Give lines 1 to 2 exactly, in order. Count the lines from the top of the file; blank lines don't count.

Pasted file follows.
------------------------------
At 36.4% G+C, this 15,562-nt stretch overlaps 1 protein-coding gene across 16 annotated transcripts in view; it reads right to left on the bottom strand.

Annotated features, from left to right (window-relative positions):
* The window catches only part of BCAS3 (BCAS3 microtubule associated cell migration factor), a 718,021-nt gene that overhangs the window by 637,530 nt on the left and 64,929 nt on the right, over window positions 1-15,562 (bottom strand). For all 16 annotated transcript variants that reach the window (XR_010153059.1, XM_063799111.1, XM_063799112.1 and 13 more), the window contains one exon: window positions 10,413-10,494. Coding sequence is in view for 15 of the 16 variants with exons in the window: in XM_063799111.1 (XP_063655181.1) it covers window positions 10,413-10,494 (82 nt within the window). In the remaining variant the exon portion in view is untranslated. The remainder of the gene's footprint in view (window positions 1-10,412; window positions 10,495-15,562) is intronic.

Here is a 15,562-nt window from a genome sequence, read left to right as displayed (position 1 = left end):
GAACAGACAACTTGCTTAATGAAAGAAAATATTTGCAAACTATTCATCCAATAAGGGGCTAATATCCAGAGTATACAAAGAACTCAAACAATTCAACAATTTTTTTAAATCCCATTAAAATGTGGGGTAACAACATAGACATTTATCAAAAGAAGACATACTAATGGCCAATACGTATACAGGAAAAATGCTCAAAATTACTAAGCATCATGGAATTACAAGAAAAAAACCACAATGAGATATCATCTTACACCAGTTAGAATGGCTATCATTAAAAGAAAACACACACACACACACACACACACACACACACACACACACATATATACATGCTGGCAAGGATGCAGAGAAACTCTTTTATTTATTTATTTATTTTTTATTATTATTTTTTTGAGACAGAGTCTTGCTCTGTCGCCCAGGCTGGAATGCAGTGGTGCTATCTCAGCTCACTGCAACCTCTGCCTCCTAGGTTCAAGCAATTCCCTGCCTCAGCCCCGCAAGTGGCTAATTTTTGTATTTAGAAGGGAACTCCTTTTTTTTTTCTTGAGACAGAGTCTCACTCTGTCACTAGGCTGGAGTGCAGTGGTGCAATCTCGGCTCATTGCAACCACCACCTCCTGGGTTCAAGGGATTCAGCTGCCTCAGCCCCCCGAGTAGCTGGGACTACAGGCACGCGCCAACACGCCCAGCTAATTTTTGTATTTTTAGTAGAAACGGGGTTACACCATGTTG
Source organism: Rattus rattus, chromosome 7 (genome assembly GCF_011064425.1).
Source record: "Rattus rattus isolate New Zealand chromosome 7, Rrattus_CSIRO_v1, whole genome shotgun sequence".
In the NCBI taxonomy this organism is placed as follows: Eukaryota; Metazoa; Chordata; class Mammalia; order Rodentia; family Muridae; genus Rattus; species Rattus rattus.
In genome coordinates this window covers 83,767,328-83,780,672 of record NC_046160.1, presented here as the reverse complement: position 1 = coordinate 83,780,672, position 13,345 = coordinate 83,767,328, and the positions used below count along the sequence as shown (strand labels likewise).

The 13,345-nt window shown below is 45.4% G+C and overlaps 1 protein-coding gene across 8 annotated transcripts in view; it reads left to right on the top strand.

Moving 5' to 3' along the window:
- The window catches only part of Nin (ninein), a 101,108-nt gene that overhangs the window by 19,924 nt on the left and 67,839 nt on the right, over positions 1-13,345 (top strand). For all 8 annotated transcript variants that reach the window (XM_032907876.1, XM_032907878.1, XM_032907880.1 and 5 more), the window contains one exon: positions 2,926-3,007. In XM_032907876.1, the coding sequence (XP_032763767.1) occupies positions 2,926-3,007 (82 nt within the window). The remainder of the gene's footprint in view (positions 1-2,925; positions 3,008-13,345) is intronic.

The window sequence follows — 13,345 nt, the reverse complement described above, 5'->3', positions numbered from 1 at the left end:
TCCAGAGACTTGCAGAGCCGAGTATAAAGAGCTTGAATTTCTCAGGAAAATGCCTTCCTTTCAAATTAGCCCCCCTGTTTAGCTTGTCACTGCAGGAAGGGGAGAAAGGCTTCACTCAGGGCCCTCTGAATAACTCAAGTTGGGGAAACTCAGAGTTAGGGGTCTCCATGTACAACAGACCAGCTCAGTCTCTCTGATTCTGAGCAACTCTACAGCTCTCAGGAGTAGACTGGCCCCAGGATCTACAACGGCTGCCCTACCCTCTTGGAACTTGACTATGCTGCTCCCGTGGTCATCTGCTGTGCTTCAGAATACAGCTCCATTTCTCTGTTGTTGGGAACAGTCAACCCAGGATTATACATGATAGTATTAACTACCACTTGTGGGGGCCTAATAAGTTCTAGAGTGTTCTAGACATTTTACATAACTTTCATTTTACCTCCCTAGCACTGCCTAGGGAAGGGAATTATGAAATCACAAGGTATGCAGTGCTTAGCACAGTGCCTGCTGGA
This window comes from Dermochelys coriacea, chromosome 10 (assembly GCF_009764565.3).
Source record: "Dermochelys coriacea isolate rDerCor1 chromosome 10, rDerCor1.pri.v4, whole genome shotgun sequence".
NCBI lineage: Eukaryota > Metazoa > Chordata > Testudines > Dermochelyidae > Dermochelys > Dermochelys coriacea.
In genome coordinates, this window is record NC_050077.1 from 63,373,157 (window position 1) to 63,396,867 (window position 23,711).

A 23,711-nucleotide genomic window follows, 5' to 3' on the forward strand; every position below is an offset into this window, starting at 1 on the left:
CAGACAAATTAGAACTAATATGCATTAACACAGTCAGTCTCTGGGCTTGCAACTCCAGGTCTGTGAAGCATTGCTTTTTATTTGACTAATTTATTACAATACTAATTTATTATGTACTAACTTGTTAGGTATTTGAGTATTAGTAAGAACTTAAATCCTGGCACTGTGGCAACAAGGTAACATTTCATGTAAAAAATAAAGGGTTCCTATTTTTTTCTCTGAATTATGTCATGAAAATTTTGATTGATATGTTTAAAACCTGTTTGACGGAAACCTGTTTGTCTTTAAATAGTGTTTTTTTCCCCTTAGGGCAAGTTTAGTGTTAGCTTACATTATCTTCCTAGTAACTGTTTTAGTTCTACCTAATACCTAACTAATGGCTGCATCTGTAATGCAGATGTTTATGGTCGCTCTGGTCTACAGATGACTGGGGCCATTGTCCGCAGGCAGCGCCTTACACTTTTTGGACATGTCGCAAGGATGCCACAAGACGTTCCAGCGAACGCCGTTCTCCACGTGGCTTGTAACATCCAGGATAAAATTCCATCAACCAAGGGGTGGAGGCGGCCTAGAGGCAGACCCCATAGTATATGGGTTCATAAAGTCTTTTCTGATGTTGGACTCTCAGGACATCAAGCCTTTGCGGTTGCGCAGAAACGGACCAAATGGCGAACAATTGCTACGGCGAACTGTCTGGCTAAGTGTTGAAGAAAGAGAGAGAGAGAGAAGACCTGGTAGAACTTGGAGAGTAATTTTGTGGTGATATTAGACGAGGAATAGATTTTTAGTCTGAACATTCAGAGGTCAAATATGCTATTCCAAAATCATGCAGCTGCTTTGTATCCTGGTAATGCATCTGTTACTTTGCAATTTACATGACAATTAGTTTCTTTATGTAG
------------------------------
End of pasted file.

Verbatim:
At 36.4% G+C, this 15,562-nt stretch overlaps 1 protein-coding gene across 16 annotated transcripts in view; it reads right to left on the bottom strand.

Annotated features, from left to right (window-relative positions):